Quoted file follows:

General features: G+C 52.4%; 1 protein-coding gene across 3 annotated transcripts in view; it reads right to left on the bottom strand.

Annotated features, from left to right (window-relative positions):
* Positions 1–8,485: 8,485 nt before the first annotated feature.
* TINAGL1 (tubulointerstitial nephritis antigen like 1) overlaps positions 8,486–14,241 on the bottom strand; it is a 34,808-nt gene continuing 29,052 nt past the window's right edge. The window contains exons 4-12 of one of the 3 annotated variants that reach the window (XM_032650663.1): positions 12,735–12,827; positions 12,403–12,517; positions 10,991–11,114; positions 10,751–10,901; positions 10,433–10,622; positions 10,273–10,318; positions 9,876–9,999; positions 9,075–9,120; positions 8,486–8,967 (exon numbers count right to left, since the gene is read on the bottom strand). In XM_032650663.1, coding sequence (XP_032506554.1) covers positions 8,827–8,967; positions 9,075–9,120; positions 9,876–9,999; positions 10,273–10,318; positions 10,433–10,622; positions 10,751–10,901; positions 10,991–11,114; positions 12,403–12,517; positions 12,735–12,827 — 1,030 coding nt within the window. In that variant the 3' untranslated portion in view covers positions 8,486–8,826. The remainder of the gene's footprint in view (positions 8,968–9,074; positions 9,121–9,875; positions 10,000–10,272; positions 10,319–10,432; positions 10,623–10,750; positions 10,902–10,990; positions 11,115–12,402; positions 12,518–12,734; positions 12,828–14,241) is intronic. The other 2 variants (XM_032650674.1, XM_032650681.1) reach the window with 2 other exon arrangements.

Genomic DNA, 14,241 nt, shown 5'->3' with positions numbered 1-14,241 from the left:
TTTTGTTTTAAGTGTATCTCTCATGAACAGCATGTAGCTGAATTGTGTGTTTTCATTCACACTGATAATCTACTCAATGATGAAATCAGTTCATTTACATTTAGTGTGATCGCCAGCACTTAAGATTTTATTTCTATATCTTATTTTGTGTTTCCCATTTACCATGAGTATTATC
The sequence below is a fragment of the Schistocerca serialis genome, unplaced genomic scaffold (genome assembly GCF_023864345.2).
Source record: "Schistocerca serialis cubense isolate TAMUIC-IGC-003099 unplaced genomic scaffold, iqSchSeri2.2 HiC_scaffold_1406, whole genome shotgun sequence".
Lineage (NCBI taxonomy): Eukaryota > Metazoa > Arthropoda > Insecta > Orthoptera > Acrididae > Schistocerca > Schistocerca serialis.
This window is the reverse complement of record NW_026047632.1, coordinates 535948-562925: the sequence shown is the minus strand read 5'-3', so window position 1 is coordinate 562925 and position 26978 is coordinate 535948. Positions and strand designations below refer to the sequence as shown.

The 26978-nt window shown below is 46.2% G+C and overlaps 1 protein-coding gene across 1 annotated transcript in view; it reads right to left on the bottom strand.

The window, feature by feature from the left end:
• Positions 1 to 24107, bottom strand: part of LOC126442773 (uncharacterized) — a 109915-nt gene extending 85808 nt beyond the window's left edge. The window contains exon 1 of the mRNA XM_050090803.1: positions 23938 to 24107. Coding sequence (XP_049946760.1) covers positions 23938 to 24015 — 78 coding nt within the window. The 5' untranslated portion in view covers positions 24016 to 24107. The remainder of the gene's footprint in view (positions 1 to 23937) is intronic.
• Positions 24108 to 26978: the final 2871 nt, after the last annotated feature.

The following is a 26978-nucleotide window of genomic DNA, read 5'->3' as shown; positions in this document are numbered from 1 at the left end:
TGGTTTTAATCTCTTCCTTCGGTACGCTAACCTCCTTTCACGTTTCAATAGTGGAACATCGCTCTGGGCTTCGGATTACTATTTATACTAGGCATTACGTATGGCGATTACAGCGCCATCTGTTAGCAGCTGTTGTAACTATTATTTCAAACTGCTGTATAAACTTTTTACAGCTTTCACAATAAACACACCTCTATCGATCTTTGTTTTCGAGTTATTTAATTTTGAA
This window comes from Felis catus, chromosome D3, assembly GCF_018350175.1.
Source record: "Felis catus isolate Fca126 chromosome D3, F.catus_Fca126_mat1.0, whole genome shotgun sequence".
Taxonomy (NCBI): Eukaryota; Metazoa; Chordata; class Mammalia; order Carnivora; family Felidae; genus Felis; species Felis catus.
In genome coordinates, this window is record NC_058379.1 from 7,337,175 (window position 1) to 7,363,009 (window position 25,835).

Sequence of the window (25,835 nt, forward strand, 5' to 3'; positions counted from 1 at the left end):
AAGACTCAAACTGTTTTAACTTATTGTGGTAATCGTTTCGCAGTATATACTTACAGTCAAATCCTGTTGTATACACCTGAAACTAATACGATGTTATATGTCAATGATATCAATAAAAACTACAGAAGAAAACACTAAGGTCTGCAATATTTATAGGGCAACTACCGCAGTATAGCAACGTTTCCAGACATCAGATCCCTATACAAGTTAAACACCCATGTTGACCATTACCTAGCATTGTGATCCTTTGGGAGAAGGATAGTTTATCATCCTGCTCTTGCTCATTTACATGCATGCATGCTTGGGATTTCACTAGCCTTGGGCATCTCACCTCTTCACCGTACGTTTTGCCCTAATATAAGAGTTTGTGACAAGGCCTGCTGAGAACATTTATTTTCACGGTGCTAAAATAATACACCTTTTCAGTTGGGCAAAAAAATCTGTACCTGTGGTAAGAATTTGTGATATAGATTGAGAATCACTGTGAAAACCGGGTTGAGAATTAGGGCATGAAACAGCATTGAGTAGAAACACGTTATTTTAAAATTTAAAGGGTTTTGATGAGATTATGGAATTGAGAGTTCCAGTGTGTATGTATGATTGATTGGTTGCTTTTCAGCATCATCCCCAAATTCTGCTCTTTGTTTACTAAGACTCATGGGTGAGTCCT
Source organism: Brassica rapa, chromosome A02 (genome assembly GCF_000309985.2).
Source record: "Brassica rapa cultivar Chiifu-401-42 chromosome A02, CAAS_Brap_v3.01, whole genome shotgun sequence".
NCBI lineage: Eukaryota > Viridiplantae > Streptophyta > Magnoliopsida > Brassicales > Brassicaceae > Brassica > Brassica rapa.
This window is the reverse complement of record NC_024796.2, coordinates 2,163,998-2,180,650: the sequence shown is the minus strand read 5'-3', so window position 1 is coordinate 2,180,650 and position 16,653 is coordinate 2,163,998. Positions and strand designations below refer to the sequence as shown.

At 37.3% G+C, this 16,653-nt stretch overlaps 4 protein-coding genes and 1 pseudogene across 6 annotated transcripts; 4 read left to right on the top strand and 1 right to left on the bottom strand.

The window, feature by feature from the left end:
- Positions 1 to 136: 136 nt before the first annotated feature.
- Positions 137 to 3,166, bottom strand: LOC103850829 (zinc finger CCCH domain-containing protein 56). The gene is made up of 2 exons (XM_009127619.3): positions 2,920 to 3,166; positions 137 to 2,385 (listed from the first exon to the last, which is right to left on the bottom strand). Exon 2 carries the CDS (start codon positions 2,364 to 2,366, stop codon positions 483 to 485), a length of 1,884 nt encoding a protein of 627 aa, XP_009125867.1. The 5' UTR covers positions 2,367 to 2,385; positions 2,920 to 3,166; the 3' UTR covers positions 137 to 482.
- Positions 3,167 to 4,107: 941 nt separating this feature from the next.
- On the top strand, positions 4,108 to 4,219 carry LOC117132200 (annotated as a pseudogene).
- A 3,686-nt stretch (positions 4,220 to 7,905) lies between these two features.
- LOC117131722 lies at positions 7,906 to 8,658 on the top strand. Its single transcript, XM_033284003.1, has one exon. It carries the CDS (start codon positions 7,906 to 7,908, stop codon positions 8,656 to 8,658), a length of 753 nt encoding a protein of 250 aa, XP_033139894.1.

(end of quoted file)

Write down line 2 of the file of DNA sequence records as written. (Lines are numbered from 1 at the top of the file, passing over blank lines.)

Annotated features, from left to right (window-relative positions):